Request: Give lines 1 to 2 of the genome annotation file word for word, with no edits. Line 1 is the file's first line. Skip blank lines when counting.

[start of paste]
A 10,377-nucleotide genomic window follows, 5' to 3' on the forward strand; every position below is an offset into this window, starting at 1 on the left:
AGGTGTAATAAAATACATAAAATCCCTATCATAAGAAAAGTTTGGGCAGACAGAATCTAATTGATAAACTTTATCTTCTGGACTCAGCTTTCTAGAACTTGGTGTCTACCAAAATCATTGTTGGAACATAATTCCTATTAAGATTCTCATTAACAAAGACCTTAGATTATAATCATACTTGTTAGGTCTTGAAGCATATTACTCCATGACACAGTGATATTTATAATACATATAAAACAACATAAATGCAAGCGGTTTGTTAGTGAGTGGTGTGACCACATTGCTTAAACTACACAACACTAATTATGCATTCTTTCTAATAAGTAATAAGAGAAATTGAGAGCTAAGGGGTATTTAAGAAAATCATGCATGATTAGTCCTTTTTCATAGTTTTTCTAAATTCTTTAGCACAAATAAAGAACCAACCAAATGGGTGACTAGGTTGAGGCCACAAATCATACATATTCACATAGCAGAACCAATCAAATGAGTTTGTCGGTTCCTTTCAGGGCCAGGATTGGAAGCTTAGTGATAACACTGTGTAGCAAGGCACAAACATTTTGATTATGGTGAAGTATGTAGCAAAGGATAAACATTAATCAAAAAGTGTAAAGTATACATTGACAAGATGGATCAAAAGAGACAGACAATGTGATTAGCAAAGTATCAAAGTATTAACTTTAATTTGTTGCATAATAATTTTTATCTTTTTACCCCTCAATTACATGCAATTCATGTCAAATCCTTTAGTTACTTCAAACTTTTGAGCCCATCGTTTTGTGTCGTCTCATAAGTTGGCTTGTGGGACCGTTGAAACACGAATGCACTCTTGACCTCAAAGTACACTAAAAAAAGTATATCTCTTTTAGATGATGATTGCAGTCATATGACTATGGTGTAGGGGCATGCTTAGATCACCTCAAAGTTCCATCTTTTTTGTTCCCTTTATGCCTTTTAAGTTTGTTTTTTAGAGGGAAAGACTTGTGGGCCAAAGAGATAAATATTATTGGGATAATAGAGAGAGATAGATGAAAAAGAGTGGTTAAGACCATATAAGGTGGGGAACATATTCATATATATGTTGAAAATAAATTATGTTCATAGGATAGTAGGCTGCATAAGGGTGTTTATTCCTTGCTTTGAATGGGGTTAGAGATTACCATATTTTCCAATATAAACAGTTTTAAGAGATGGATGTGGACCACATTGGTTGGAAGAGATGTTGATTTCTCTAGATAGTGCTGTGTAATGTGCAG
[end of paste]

A 10,377-nucleotide genomic window follows, 5' to 3' on the forward strand; every position below is an offset into this window, starting at 1 on the left:
AGGTGTAATAAAATACATAAAATCCCTATCATAAGAAAAGTTTGGGCAGACAGAATCTAATTGATAAACTTTATCTTCTGGACTCAGCTTTCTAGAACTTGGTGTCTACCAAAATCATTGTTGGAACATAATTCCTATTAAGATTCTCATTAACAAAGACCTTAGATTATAATCATACTTGTTAGGTCTTGAAGCATATTACTCCATGACACAGTGATATTTATAATACATATAAAACAACATAAATGCAAGCGGTTTGTTAGTGAGTGGTGTGACCACATTGCTTAAACTACACAACACTAATTATGCATTCTTTCTAATAAGTAATAAGAGAAATTGAGAGCTAAGGGGTATTTAAGAAAATCATGCATGATTAGTCCTTTTTCATAGTTTTTCTAAATTCTTTAGCACAAATAAAGAACCAACCAAATGGGTGACTAGGTTGAGGCCACAAATCATACATATTCACATAGCAGAACCAATCAAATGAGTTTGTCGGTTCCTTTCAGGGCCAGGATTGGAAGCTTAGTGATAACACTGTGTAGCAAGGCACAAACATTTTGATTATGGTGAAGTATGTAGCAAAGGATAAACATTAATCAAAAAGTGTAAAGTATACATTGACAAGATGGATCAAAAGAGACAGACAATGTGATTAGCAAAGTATCAAAGTATTAACTTTAATTTGTTGCATAATAATTTTTATCTTTTTACCCCTCAATTACATGCAATTCATGTCAAATCCTTTAGTTACTTCAAACTTTTGAGCCCATCGTTTTGTGTCGTCTCATAAGTTGGCTTGTGGGACCGTTGAAACACGAATGCACTCTTGACCTCAAAGTACACTAAAAAAAGTATATCTCTTTTAGATGATGATTGCAGTCATATGACTATGGTGTAGGGGCATGCTTAGATCACCTCAAAGTTCCATCTTTTTTGTTCCCTTTATGCCTTTTAAGTTTGTTTTTTAGAGGGAAAGACTTGTGGGCCAAAGAGATAAATATTATTGGGATAATAGAGAGAGATAGATGAAAAAGAGTGGTTAAGACCATATAAGGTGGGGAACATATTCATATATATGTTGAAAATAAATTATGTTCATAGGATAGTAGGCTGCATAAGGGTGTTTATTCCTTGCTTTGAATGGGGTTAGAGATTACCATATTTTCCAATATAAACAGTTTTAAGAGATGGATGTGGACCACATTGGTTGGAAGAGATGTTGATTTCTCTAGATAGTGCTGTGTAATGTGCAG